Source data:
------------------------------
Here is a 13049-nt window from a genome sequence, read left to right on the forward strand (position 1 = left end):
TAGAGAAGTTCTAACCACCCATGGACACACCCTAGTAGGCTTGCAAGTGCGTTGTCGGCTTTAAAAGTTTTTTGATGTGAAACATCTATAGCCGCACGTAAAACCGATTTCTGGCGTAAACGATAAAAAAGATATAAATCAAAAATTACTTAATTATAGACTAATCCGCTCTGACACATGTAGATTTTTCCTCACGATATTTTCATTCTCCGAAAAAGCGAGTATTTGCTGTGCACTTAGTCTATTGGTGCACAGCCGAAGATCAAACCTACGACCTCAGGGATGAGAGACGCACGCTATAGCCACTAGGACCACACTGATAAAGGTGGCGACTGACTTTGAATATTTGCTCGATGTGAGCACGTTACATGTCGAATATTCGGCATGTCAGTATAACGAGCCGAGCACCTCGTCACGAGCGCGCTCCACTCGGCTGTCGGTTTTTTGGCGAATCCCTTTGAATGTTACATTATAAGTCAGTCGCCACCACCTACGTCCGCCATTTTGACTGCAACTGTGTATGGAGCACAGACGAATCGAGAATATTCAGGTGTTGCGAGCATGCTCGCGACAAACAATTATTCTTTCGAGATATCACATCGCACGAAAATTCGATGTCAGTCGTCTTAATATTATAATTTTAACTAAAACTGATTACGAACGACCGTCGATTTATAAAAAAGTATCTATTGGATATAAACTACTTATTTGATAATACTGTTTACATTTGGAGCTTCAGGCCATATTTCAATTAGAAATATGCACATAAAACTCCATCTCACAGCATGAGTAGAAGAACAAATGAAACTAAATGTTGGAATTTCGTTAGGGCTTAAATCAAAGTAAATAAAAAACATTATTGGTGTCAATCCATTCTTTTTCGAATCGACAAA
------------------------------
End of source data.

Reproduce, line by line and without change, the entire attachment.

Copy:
Here is a 13049-nt window from a genome sequence, read left to right on the forward strand (position 1 = left end):
TAGAGAAGTTCTAACCACCCATGGACACACCCTAGTAGGCTTGCAAGTGCGTTGTCGGCTTTAAAAGTTTTTTGATGTGAAACATCTATAGCCGCACGTAAAACCGATTTCTGGCGTAAACGATAAAAAAGATATAAATCAAAAATTACTTAATTATAGACTAATCCGCTCTGACACATGTAGATTTTTCCTCACGATATTTTCATTCTCCGAAAAAGCGAGTATTTGCTGTGCACTTAGTCTATTGGTGCACAGCCGAAGATCAAACCTACGACCTCAGGGATGAGAGACGCACGCTATAGCCACTAGGACCACACTGATAAAGGTGGCGACTGACTTTGAATATTTGCTCGATGTGAGCACGTTACATGTCGAATATTCGGCATGTCAGTATAACGAGCCGAGCACCTCGTCACGAGCGCGCTCCACTCGGCTGTCGGTTTTTTGGCGAATCCCTTTGAATGTTACATTATAAGTCAGTCGCCACCACCTACGTCCGCCATTTTGACTGCAACTGTGTATGGAGCACAGACGAATCGAGAATATTCAGGTGTTGCGAGCATGCTCGCGACAAACAATTATTCTTTCGAGATATCACATCGCACGAAAATTCGATGTCAGTCGTCTTAATATTATAATTTTAACTAAAACTGATTACGAACGACCGTCGATTTATAAAAAAGTATCTATTGGATATAAACTACTTATTTGATAATACTGTTTACATTTGGAGCTTCAGGCCATATTTCAATTAGAAATATGCACATAAAACTCCATCTCACAGCATGAGTAGAAGAACAAATGAAACTAAATGTTGGAATTTCGTTAGGGCTTAAATCAAAGTAAATAAAAAACATTATTGGTGTCAATCCATTCTTTTTCGAATCGACAAA